Microsoft Excel – first x characters of a text string but cutting off at full word

I was working with a client recently who had long descriptions of products within cells in Excel. To upload the descriptions to the web site, they could only use 80 characters but wanted to ensure that there wasn’t part of a word at the end of the string.

I have to confess I ended up doing this in two stages – there may be an easier way but it works!

I have input some text as shown above.

In cell B1, I have found the first 80 characters by using the LEFT function

=LEFT(A1, 80)

I then copy down the formula for as many rows as there are in my worksheet.

The formula in cell C1 to cut off at the end of the last full word is rather more complicated:

=LEFT(B1,FIND(“/”,SUBSTITUTE(B1,” “,”/”,80-LEN(SUBSTITUTE(B1,” “,””))),1))

The SUBSTITUTE part of this looks for spaces and substitutes this with a / but only at the last instance of the space.

LEN looks at the length of a string.

The LEFT function then takes B1 and cuts it off at the /.

FIND returns the starting position of one text string within another text string, so in this instance looks for how many characters there are to the / then the LEFT function returns the characters up to that position.

Not terribly easy I admit but it does work!

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Microsoft Access to Microsoft Word mailmerge – dates in wrong format

I was using data from a Microsoft Access query in a Microsoft Word mailmerge document the other day. However on returning dates they were in the American format rather than the UK one, although both Microsoft packages were showing my language as English UK.

I was very keen that the dates went out in UK format.

To change it, right click on the Date itself, then click Edit Field. The Field dialog box will be displayed.

Ensure MergeField is selected in the Field names section and that the relevant date field is selected in the Field name box.

Click Field Codes. In the Advanced Fields section type \@”dd/MM/yyyy” immediately after the field name.

Click OK. Your date will be formatted correctly.

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Microsoft Outlook – Ribbon not showing all icons

One morning I opened Microsoft Outlook to see only a condensed version of the ribbon I am used to seeing.

I thought this may be something to do with a Microsoft upgrade but this isn’t really the case. The ribbon is collapsed – it is known in Microsoft parlance as the Simplified Ribbon. At the bottom right of the ribbon is a downward facing arrow, This gives you the option to toggle between the Simplified Ribbon and the Classic Ribbon.

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XLOOKUP – finding first or last value in data set

Yet another blog about the XLOOKUP function which is so powerful.

Say I have a list of customers and I want to find the date of their first order or their last order.

I have more than one order for several customers.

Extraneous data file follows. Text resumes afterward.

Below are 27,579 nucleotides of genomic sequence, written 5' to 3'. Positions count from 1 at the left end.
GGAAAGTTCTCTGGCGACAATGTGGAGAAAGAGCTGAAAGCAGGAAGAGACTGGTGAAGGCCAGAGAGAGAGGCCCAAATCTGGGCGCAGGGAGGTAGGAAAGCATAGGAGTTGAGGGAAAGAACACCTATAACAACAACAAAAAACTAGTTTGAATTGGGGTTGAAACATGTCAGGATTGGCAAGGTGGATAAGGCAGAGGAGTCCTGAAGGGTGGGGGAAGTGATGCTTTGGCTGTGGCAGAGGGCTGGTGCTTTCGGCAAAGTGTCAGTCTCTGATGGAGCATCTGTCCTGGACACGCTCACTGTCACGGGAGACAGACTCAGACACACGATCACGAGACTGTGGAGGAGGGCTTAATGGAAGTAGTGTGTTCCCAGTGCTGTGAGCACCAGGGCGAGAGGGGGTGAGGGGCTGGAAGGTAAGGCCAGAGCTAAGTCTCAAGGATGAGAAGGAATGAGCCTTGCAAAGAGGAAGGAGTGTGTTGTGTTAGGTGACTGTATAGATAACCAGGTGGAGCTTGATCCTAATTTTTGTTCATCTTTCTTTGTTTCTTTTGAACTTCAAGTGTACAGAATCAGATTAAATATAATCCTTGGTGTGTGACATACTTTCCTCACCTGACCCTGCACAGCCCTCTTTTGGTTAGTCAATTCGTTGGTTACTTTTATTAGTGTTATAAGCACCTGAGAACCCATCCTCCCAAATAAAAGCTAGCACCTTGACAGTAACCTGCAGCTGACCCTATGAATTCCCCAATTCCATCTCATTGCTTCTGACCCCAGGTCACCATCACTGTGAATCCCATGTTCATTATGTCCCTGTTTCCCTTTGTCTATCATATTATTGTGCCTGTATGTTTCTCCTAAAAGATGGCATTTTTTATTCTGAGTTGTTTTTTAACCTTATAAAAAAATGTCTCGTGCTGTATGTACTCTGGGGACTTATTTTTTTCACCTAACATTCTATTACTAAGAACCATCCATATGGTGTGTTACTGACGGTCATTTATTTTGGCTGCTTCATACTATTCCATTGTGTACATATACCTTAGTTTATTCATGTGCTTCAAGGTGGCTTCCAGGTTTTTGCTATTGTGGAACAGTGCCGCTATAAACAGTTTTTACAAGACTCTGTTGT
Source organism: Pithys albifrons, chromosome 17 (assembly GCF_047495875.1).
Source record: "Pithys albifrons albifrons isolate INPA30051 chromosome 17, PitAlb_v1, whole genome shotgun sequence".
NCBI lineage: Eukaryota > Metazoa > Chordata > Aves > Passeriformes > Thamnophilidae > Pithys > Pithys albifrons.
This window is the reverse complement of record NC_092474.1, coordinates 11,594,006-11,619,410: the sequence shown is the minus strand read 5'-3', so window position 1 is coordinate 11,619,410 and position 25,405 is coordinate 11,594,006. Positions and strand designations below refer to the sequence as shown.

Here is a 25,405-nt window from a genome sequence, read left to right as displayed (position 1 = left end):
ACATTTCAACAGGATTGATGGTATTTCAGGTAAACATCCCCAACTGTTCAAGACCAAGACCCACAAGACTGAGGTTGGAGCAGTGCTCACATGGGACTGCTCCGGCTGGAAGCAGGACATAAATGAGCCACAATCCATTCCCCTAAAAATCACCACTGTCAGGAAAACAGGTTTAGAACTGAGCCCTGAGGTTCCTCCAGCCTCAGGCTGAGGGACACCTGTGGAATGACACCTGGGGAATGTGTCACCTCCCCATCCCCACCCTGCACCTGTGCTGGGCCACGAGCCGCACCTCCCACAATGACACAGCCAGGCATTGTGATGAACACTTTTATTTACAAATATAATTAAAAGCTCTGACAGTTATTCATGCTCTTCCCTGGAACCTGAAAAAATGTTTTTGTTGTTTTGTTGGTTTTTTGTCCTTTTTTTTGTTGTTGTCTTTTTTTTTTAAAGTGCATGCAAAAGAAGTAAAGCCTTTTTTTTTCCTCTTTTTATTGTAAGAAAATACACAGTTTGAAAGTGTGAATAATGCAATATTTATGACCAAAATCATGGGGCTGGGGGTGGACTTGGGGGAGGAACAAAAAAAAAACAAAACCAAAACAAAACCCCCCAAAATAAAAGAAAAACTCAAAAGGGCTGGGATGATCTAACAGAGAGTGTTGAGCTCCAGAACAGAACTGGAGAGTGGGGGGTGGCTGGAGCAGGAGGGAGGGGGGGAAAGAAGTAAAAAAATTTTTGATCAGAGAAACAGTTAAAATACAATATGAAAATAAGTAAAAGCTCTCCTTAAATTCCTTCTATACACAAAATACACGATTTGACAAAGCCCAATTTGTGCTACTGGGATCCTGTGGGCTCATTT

The syntax for the XLOOKUP function is:

=XLOOKUP(lookup_value, lookup_array, return_array, [if_not_found], [match_mode], [search_mode]) 

The XLOOKUP function searches a range or an array, and then returns the item corresponding to the first match it finds. If no match exists, then XLOOKUP can return the closest (approximate) match. 

It is the Search mode that we need to think about in this instance. This is input as:

1 – Perform a search starting at the first item. This is the default.

-1 – Perform a reverse search starting at the last item.

2 – Perform a binary search that relies on lookup_array being sorted in ascending order. If not sorted, invalid results will be returned.

-2 – Perform a binary search that relies on lookup_array being sorted in descending order. If not sorted, invalid results will be returned.

In the example I am using my Order Dates are in sort order; if not, you would need to sort before running the XLOOKUP. To find the earliest Order Date, we use 1 as our search mode and to find the latest Order Date we use -1 as our search mode.

So my first formula is =XLOOKUP(I2,B2:B154,D2:D154,,0,1)

and my second formula is

=XLOOKUP(I2,B2:B154,D2:D154,,0,-1)

Other examples would be finding the first or last sales amount for a particular client, etc.

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XLOOKUP – finding the number of orders between two dates

We have already looked at using XLOOKUP to return data where columns are not in a contiguous order.

There are many other uses of the XLOOKUP function. One could be to return the number of orders between two dates or the value of orders between two dates.

In the spreadsheet shown we have order dates and individual orders. Say, I wanted to find how many orders came in in July 2020.

I have added the required Start Date in cell I2 and the required Finish Date in cell J2.

The relevant combination of the functions COUNT and XLOOKUP in cell K2 would be:

=COUNT(XLOOKUP(I2,D2:D154,A2:A154):XLOOKUP(J2,D2:D154,A2:A154))

Similarly, I could use the SUM function on a relevant column to find the total value of orders.

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Microsoft Excel – XLOOKUP function – returning data from non-contiguous columns

In my recent blog on the XLOOKUP function I showed how useful it was rather than using the VLOOKUP function.